Monday, January 26, 2009

Job Losses and the New Economy

The BBC radio news this morning says the European Union is now officially in a recession.

Today a young man who worked with us in the past came by for a visit. He had left this Fall to go visit his family home in Taiwan. He was also thinking about doing his "mandatory service" in the Taiwan military.

He told us that the economy there has just completely fallen apart. The young folks that are graduating college are leaving because there are no jobs. In fact, so many are trying to get into the military that apparently the Taiwanese Army is no longer taking recruits. 

Then I read this CNN story about job losses announced just this year. They article says most experts think we will start a recovery after the 2nd quarter of this year. 

I am not so sure. Nevertheless I did my part this weekend by buying a new refrigerator.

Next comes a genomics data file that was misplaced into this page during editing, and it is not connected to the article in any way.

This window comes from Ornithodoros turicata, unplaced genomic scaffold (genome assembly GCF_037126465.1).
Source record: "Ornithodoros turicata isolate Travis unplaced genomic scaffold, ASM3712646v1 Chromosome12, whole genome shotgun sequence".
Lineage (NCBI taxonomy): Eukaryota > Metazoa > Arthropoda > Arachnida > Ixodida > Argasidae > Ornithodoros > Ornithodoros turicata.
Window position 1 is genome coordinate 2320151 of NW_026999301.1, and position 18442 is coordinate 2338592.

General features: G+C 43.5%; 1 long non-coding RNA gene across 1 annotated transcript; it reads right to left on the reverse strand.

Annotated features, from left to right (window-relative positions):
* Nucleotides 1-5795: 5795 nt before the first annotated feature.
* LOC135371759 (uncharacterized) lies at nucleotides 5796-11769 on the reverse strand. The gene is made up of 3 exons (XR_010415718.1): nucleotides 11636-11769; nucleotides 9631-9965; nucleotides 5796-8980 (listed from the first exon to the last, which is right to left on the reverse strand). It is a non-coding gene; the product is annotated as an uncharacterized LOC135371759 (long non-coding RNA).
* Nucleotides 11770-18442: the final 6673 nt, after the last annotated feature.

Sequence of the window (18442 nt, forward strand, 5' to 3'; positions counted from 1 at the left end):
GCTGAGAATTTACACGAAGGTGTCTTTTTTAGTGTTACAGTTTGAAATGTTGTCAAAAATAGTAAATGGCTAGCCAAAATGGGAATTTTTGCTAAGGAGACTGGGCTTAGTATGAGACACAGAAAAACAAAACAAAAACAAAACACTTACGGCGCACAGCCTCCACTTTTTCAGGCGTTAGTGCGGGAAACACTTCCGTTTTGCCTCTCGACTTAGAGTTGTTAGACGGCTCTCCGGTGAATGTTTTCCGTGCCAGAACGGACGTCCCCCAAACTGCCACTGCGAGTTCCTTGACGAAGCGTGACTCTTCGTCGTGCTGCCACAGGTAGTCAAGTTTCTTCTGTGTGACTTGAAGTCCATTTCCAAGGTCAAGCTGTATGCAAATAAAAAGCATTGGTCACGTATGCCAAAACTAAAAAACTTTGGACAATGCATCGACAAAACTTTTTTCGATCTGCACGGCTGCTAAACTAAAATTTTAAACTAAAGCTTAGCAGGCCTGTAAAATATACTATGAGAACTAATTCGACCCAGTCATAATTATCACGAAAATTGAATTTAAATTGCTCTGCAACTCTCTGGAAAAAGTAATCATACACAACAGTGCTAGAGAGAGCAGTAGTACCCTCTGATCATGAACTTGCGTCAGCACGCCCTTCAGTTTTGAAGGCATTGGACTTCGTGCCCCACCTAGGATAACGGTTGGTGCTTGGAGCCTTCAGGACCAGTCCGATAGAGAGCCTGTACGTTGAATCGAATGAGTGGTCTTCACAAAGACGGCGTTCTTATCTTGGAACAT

But I do think each of us will put off spending - the old refrigerator died last year is my excuse for spending.

I do think prices on manufactured goods and commodities will be depressed. I think that will lead to no raises or wage cuts in order to maintain employment.

As an owner of a software company during the Y2K event, we had to pay extremely high salaries to get programmers. But when the bust hit those folks went out the door first and the folks who stayed got no raises for a good while. But they did keep their jobs.

This may well be the same except much broader. That event was limited to IT - and mostly in the US. This event is across almost all industries and worldwide.

What should we all do? Go carefully and plan for the worse. But remember the go part. And going carefully does not mean going slow. Spend extra time learning new things. They add value which grows.

Inflating your knowledge and skills is the balance for depressed prices and salaries.

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